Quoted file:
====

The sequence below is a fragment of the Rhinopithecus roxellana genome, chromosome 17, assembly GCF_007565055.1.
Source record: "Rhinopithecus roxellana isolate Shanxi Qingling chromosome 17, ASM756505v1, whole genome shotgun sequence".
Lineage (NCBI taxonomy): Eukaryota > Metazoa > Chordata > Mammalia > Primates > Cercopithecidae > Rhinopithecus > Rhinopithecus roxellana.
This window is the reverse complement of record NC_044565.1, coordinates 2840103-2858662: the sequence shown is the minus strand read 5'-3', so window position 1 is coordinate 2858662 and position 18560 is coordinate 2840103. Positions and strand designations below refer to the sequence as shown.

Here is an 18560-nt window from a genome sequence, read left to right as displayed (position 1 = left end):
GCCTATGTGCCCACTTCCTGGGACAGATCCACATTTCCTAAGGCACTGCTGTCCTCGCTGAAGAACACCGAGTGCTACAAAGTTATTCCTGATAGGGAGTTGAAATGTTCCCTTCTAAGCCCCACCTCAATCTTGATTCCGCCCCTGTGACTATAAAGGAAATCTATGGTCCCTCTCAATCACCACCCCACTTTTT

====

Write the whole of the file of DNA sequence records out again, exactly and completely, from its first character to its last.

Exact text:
The sequence below is a fragment of the Rhinopithecus roxellana genome, chromosome 17, assembly GCF_007565055.1.
Source record: "Rhinopithecus roxellana isolate Shanxi Qingling chromosome 17, ASM756505v1, whole genome shotgun sequence".
Lineage (NCBI taxonomy): Eukaryota > Metazoa > Chordata > Mammalia > Primates > Cercopithecidae > Rhinopithecus > Rhinopithecus roxellana.
This window is the reverse complement of record NC_044565.1, coordinates 2840103-2858662: the sequence shown is the minus strand read 5'-3', so window position 1 is coordinate 2858662 and position 18560 is coordinate 2840103. Positions and strand designations below refer to the sequence as shown.

Here is an 18560-nt window from a genome sequence, read left to right as displayed (position 1 = left end):
GCCTATGTGCCCACTTCCTGGGACAGATCCACATTTCCTAAGGCACTGCTGTCCTCGCTGAAGAACACCGAGTGCTACAAAGTTATTCCTGATAGGGAGTTGAAATGTTCCCTTCTAAGCCCCACCTCAATCTTGATTCCGCCCCTGTGACTATAAAGGAAATCTATGGTCCCTCTCAATCACCACCCCACTTTTT